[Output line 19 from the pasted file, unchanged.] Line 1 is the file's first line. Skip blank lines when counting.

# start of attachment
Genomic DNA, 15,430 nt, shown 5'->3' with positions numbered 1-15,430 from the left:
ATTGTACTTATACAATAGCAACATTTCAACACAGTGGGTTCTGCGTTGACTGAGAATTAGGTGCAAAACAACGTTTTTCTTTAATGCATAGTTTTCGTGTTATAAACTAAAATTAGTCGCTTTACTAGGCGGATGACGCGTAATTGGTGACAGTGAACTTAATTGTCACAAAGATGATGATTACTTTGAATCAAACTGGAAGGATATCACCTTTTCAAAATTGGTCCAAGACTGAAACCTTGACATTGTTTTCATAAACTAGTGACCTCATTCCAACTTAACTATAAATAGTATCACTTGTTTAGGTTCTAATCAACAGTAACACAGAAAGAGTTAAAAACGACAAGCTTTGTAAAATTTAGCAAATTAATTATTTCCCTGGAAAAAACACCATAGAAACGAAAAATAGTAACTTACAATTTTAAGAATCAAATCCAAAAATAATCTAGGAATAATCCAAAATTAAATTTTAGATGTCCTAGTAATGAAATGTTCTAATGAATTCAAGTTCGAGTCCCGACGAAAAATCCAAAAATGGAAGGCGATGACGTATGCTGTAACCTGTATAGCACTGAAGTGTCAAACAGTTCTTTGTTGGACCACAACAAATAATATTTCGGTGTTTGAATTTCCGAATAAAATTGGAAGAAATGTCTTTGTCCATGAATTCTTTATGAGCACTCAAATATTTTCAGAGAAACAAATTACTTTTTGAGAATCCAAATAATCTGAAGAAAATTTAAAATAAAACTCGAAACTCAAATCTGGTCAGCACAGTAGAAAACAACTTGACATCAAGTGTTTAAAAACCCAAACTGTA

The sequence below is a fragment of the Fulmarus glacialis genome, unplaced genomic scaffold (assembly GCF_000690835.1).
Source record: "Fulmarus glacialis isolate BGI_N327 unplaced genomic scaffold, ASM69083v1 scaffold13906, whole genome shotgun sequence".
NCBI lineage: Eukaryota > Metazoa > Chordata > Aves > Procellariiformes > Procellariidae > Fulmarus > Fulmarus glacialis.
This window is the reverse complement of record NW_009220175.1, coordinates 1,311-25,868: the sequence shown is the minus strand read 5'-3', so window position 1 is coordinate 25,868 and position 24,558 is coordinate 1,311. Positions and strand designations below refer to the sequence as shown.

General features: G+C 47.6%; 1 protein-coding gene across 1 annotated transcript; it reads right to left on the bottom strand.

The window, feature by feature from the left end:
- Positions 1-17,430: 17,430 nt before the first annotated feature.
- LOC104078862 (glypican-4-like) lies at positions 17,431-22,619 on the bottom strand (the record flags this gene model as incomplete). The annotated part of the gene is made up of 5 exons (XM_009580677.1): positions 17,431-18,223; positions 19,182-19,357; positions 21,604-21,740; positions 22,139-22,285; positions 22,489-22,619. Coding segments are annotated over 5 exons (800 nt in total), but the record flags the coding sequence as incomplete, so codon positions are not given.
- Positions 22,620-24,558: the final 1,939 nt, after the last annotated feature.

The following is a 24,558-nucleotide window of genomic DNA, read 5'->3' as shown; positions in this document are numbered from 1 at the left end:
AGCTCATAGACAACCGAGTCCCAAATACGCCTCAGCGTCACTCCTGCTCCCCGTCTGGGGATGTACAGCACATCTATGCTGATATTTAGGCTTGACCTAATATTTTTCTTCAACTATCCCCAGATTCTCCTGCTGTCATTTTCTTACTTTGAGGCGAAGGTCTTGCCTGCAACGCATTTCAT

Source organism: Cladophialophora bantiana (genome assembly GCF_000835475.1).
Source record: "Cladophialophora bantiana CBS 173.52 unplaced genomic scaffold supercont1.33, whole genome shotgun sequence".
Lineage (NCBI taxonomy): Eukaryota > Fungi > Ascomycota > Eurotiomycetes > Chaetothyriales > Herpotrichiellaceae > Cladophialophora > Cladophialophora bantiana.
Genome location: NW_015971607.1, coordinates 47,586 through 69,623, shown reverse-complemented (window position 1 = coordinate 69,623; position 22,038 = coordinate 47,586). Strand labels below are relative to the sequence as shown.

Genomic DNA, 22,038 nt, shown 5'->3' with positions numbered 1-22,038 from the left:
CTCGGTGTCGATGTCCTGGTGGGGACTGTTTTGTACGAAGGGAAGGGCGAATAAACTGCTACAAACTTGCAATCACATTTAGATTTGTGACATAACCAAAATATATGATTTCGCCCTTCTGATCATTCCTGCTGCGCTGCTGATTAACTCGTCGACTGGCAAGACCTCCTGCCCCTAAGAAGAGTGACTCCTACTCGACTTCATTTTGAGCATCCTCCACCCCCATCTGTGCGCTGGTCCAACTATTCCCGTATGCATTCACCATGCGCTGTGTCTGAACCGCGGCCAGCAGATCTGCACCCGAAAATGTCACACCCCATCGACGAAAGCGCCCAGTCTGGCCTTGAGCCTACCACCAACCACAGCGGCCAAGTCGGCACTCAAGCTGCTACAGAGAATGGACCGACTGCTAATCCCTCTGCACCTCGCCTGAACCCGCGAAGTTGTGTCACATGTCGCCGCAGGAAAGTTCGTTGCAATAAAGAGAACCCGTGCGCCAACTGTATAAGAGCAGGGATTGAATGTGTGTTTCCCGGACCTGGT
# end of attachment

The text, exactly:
CTCGGTGTCGATGTCCTGGTGGGGACTGTTTTGTACGAAGGGAAGGGCGAATAAACTGCTACAAACTTGCAATCACATTTAGATTTGTGACATAACCAAAATATATGATTTCGCCCTTCTGATCATTCCTGCTGCGCTGCTGATTAACTCGTCGACTGGCAAGACCTCCTGCCCCTAAGAAGAGTGACTCCTACTCGACTTCATTTTGAGCATCCTCCACCCCCATCTGTGCGCTGGTCCAACTATTCCCGTATGCATTCACCATGCGCTGTGTCTGAACCGCGGCCAGCAGATCTGCACCCGAAAATGTCACACCCCATCGACGAAAGCGCCCAGTCTGGCCTTGAGCCTACCACCAACCACAGCGGCCAAGTCGGCACTCAAGCTGCTACAGAGAATGGACCGACTGCTAATCCCTCTGCACCTCGCCTGAACCCGCGAAGTTGTGTCACATGTCGCCGCAGGAAAGTTCGTTGCAATAAAGAGAACCCGTGCGCCAACTGTATAAGAGCAGGGATTGAATGTGTGTTTCCCGGACCTGGT